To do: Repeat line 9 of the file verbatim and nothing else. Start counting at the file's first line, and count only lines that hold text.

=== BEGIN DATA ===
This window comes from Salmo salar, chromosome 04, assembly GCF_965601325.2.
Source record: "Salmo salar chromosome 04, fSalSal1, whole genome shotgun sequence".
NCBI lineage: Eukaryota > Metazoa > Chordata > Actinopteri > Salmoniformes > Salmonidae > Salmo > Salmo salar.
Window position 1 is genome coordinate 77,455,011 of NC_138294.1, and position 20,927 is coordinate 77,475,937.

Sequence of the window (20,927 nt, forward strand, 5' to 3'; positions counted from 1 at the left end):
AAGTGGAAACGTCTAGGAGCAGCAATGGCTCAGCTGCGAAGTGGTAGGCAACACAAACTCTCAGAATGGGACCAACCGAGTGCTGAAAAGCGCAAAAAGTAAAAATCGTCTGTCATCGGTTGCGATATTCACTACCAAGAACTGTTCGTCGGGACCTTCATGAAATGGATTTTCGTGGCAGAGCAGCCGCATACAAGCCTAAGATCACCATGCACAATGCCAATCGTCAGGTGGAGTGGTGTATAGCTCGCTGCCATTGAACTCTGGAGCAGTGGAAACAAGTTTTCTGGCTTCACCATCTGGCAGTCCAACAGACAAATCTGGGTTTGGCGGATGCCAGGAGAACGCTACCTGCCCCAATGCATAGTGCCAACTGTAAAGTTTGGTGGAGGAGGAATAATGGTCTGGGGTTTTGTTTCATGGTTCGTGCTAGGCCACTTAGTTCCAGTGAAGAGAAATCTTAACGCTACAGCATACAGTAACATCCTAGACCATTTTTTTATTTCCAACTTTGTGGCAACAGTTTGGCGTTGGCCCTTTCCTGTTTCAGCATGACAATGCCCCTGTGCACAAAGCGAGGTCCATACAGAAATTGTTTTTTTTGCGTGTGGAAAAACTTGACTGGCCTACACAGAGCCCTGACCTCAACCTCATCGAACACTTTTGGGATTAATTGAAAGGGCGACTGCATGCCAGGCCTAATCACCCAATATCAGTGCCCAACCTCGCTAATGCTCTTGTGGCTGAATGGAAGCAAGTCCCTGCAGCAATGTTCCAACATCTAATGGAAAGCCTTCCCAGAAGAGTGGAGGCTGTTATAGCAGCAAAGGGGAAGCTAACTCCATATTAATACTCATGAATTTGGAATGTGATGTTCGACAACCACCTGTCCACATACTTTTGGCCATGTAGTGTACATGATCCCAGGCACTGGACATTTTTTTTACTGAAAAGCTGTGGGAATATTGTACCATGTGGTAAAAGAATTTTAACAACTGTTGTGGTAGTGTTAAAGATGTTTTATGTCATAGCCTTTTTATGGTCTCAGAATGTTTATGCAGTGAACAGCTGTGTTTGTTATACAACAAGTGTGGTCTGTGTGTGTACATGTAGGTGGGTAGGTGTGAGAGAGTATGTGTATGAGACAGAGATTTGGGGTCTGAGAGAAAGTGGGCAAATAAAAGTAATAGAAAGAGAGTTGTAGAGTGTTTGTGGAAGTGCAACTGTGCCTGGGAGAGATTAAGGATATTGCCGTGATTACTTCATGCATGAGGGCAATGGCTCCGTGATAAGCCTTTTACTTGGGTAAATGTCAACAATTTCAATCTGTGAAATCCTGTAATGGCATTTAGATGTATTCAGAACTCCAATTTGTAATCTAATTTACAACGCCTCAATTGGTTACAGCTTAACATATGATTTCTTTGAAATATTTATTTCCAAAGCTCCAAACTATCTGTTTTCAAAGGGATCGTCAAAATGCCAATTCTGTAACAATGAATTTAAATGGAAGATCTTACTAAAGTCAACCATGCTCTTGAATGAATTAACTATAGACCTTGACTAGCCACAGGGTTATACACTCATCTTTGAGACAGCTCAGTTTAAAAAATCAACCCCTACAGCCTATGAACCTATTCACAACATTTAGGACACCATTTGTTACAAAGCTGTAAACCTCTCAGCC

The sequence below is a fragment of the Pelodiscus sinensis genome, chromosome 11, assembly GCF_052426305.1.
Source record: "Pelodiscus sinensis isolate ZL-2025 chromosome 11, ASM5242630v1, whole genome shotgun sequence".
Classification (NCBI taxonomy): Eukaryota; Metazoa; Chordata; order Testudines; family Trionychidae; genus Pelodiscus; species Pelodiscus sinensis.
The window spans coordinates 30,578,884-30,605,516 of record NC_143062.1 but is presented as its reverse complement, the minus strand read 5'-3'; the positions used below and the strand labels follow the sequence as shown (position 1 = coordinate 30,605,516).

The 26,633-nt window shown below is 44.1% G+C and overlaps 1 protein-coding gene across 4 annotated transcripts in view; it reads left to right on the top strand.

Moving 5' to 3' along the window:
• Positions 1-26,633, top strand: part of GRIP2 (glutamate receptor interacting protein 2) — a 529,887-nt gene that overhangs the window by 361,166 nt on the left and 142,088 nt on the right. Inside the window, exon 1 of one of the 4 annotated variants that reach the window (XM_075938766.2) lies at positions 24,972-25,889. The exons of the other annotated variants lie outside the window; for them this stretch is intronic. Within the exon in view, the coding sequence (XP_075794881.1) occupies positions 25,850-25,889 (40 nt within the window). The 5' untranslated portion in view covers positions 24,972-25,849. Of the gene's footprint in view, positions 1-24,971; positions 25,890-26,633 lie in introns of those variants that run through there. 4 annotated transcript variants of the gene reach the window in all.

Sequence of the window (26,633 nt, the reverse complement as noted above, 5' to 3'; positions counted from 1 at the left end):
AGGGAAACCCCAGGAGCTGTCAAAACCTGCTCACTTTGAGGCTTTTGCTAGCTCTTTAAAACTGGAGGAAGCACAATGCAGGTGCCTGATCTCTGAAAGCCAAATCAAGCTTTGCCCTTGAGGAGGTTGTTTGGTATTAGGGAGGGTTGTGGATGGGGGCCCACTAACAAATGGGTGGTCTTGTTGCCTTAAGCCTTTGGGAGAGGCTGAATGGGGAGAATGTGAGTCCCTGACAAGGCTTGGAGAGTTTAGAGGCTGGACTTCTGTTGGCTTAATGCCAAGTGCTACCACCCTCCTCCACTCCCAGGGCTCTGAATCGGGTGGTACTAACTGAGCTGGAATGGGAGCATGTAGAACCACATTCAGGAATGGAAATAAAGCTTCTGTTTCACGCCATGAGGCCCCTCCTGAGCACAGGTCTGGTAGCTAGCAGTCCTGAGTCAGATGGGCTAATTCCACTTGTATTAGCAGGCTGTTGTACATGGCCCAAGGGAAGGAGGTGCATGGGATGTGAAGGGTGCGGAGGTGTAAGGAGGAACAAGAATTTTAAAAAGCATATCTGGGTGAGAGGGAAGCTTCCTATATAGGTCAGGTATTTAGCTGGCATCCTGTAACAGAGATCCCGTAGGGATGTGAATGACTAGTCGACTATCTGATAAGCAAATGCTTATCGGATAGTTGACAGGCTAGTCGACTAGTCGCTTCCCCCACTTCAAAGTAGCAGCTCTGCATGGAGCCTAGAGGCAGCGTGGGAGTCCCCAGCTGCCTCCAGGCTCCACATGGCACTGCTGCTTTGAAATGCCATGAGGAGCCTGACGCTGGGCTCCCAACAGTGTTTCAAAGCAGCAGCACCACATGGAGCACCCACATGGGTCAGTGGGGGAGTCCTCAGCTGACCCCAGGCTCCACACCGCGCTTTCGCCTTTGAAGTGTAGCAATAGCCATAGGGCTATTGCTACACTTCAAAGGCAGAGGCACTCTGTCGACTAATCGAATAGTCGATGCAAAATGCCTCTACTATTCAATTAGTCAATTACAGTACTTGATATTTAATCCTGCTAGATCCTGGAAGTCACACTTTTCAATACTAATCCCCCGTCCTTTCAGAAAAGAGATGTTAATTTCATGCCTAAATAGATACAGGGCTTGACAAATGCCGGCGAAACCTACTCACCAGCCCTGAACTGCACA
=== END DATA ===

Classification (NCBI taxonomy): Eukaryota; Metazoa; Chordata; order Testudines; family Trionychidae; genus Pelodiscus; species Pelodiscus sinensis.